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Tuesday, Apr. 22, 2014

Schools showcase STEaM program

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Science, technology, engineering and mathematics are a compilation of studies that are integrated to promote a 21st century style of teaching and learning.

Last week’s STEaM Week gave an opportunity for Fort Benning schools to show the community how they have been integrating STEM.

“When the Department of Defense Education Activity adopted this initiative, we as a district, have incorporated an ‘a’ in STEM, making it STEaM,” said Lorri Blanchard, instructional support specialist district education technologist and STEaM co-coordinator.

The “a” represents the arts, integrating a writing component.

“Teachers throughout the year do STEaM activities that are integrated based on their standards,” she said. “It is a more hands on approach (that) shows children all subjects areas are interrelated, (which helps) kids stay more engaged.”

Blanchard said each school chooses a real-world focus that is based on the needs of their students.

Dexter Elementary School worked with environmental issues. Stowers Elementary School focused on architectural design based off a fairy tale theme by building a house for the three little pigs, constructing a roller coaster based off of Rapunzel and a moving coach for Cinderella.

The students were only given certain materials to design the coach, but they got to choose how they wanted to build it and “how elaborate” it could be all within a time constraint, Blanchard said.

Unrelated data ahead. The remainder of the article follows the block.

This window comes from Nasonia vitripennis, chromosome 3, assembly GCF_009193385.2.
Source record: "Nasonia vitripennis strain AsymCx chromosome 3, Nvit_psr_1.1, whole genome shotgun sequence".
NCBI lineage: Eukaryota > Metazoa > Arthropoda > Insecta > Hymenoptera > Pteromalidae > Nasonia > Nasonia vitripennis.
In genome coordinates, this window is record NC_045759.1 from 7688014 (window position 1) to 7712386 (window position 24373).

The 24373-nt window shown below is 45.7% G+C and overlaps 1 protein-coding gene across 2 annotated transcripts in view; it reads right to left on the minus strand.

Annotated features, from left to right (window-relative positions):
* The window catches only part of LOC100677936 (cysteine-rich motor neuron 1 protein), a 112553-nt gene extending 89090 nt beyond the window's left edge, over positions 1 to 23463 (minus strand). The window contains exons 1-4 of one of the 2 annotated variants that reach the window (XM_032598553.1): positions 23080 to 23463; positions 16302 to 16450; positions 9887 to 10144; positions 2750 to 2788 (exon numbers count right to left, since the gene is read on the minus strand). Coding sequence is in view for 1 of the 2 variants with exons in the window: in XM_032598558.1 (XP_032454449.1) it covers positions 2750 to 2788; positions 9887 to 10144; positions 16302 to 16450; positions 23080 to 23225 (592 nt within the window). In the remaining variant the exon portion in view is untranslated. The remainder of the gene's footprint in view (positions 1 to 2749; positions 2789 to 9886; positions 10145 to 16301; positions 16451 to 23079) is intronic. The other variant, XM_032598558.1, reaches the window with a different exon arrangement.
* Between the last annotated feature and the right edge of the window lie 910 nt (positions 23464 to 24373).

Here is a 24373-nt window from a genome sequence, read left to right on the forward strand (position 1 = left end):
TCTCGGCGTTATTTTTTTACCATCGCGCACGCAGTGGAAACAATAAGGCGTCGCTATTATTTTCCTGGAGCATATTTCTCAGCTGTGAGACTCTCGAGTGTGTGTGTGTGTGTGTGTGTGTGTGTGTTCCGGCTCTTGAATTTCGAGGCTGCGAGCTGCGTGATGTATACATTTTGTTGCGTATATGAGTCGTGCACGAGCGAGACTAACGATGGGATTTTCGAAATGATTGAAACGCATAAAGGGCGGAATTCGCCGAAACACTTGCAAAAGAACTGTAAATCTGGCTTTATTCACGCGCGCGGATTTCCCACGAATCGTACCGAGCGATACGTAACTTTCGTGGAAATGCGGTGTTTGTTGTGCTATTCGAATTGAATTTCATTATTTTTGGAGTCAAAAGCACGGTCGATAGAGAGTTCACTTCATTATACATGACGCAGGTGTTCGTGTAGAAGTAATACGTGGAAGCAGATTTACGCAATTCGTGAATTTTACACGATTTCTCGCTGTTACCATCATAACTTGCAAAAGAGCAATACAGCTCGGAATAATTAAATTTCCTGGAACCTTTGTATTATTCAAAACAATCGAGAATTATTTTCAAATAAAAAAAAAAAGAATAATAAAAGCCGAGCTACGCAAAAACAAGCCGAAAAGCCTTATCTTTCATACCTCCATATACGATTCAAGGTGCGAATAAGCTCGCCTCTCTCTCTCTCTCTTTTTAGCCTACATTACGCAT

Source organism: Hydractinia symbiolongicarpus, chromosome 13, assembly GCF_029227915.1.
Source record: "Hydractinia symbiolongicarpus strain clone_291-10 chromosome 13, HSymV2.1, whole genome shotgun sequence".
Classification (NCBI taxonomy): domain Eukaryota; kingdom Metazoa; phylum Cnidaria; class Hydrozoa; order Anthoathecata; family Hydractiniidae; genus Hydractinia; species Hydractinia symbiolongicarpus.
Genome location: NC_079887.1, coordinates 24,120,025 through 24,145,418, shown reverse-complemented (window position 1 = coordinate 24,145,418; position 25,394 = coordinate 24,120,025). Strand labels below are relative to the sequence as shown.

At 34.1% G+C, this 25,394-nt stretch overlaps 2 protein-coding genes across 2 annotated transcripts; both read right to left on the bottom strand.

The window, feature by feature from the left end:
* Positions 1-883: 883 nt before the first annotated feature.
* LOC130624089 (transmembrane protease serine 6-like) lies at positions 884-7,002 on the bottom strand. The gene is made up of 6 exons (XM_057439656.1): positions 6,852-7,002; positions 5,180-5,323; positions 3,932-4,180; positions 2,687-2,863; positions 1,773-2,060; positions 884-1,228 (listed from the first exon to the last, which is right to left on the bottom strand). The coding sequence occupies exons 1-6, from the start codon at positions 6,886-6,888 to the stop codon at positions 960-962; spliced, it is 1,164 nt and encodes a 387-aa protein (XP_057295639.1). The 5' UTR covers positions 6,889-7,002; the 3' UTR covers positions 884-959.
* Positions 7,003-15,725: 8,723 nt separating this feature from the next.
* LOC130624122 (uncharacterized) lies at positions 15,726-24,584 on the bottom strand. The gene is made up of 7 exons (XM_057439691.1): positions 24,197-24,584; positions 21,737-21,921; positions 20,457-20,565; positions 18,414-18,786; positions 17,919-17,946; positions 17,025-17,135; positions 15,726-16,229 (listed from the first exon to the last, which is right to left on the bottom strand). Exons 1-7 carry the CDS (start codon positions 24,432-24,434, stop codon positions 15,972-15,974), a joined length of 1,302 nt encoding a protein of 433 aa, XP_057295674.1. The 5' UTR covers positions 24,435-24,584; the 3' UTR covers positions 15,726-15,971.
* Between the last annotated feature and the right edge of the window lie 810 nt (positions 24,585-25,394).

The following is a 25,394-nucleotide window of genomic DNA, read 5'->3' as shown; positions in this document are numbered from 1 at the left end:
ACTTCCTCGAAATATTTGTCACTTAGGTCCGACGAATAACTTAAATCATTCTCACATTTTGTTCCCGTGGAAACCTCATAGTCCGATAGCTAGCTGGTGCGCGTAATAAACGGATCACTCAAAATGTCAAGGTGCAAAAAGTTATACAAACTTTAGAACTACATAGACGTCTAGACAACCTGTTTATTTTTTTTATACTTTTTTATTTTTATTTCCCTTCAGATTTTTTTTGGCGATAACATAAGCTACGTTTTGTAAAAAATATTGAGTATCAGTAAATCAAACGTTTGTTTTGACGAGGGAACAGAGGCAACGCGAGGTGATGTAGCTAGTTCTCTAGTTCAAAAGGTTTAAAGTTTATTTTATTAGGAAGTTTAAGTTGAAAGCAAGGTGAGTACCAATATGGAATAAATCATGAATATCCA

“There is a lot of measurement that brings in the math and the science (using) the pulleys, wheels, axles, force and friction,” said Kathryn Vanhorn, STEaM co-coordinator for Dexter.

“(It also) teaches collaboration, innovation, communication and critical thinking.” “Our partners, Environmental Management Division, the Army Corps of Engineers and Partners in Education, work with and help the students,” Blanchard said.

“They work with our current DoDEA standards (and) design activities for students,” she said. “I can’t rave enough about their partnership. We couldn’t do it without community support. It really has become a community endeavor here at Fort Benning.” Vanhorn said, engineering and design process has been a real focus. “White Elementary’s focus was with the Corps of Engineers,” she said. “Their problem revolved around the bridge that is down on I-185 and how it was broken. They had to create a bridge and take weights and determine which bridge could stand the weight.”

STEaM is about tying it all together, Vanhorn said.

“(It) helps children think outside the box,” Blanchard said. “They become more creative and innovative in developing ways to solve problems.”

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